While AT&T said that its prices would not increase following the merger, it raised prices on its DirecTV Now plans by $5. AT&T also recently raised its administrative fees for postpaid wireless subscribers to $1.99, which some analysts have speculated is to make up for the expense of the Time Warner purchase.
AT&T has been the proud owner of HBO for less than a month, and it is already considering an overhaul that would see HBO produce more video that can compete for the attention of smartphone users. AT&T wants to boost revenue both in advertising and subscriptions, even if that means upending HBO’s longtime strategy of producing a relatively small number of high-quality shows.
John Stankey, an AT&T executive who is now CEO of the company’s WarnerMedia division, formed after last month’s acquisition of Time Warner Inc., described his vision in an hourlong “town hall meeting” with 150 employees. Audio of the meeting was obtained by The New York Times.
“It’s going to be a tough year,” Stankey said, according to the Times article. “It’s going to be a lot of work to alter and change direction a little bit.”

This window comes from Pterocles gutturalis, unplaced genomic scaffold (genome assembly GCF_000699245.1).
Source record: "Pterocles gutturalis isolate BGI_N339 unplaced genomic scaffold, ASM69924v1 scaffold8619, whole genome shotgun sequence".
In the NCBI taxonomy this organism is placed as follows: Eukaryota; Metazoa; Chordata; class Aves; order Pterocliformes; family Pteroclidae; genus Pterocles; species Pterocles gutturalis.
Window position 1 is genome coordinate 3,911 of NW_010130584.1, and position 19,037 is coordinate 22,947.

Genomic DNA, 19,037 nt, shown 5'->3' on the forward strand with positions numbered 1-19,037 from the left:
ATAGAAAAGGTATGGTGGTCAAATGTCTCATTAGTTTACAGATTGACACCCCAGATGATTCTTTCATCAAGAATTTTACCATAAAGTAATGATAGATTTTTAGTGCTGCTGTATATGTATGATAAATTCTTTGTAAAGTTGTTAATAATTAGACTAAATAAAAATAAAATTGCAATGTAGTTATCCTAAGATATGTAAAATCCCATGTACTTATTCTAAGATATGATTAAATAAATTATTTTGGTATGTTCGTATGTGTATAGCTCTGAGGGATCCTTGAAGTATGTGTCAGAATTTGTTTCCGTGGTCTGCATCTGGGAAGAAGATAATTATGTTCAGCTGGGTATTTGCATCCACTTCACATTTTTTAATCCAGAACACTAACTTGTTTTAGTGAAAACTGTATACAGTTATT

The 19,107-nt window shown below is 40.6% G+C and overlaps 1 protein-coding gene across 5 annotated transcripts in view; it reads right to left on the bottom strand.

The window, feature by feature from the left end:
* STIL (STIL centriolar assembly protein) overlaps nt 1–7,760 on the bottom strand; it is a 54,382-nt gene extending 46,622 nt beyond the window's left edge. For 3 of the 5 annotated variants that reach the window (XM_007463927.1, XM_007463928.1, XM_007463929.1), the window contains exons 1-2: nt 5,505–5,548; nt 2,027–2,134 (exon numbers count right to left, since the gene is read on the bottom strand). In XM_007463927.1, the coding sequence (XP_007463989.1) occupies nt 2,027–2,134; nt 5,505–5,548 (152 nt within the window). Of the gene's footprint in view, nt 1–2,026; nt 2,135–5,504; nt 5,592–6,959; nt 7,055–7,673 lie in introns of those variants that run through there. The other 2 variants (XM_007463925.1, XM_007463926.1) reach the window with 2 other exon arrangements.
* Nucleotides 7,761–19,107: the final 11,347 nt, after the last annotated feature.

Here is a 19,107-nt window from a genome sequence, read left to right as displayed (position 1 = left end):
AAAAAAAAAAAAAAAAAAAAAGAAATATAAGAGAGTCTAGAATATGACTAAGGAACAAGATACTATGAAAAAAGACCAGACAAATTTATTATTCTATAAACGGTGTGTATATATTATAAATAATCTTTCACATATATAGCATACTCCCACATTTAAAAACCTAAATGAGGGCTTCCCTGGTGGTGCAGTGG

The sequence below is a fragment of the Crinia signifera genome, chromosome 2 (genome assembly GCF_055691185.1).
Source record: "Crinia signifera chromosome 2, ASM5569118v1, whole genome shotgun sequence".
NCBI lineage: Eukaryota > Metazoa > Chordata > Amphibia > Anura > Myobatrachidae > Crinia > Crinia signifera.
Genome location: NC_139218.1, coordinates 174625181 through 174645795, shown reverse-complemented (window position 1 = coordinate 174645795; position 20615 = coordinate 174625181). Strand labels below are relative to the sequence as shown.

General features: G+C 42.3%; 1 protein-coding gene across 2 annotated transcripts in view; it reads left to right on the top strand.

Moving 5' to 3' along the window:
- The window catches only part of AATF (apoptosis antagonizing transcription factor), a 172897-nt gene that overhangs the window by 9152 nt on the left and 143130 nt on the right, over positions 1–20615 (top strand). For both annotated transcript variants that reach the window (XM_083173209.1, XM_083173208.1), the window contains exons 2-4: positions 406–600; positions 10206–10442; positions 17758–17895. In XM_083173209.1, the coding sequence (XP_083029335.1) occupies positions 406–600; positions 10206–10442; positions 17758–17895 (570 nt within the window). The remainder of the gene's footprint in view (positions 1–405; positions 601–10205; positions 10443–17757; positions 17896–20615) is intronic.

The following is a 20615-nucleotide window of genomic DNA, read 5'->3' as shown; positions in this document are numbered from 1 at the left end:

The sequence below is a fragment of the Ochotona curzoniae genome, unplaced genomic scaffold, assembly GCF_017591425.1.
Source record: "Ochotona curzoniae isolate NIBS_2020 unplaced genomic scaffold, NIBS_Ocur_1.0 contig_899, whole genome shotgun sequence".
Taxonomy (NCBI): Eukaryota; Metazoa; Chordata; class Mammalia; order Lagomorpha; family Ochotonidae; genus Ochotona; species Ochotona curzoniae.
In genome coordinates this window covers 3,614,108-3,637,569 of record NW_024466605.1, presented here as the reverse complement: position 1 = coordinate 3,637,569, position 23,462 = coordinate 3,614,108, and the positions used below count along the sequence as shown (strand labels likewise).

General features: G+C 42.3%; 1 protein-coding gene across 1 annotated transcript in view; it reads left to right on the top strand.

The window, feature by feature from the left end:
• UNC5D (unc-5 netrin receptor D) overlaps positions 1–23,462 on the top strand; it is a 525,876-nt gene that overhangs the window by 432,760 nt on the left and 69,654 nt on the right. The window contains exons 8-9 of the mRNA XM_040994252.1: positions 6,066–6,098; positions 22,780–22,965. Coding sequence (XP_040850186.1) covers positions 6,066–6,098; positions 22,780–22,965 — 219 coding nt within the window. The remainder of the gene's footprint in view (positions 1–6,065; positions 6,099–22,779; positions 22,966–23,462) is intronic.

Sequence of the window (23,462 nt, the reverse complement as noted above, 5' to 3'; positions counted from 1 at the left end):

On June 19, former AT&T executive and new chief executive of Warner Media John Stankey spoke to a group of HBO employees about changes coming to the premium cable company in the near future. The discussion was held in the wake of AT&T’s acquisition of Time Warner, which owns HBO, and also included HBO’s chief executive officer Richard Plepler.
The telecommunications company previously stated that it would take a “hands-off approach” to running HBO, but The New York Times this weekend reported on Stankey’s speech and it sounds like that might not be the case. According to a video of the discussion, Stankey explained Warner Media’s intent to align HBO more alongside streaming companies like Netflix in order to increase its subscriber base, although he refrained from referencing Netflix by name.
This means creating more content that releases at a faster pace, in comparison to HBO’s current stable of limited Sunday night-focused shows. According to Stankey, the goal is to increase the hours per day viewers watch HBO, which is currently less than rivals like Netflix and Hulu because of HBO’s smaller catalog.
“We need hours a day,” Mr. Stankey said, referring to the time viewers spend watching HBO programs. “It’s not hours a week, and it’s not hours a month. We need hours a day. You are competing with devices that sit in people’s hands that capture their attention every 15 minutes.”
Continuing this thread, Stankey specifically stated that more hours of user engagement means that Warner Media can “get more data and information” to monetize through advertisements and new subscription options.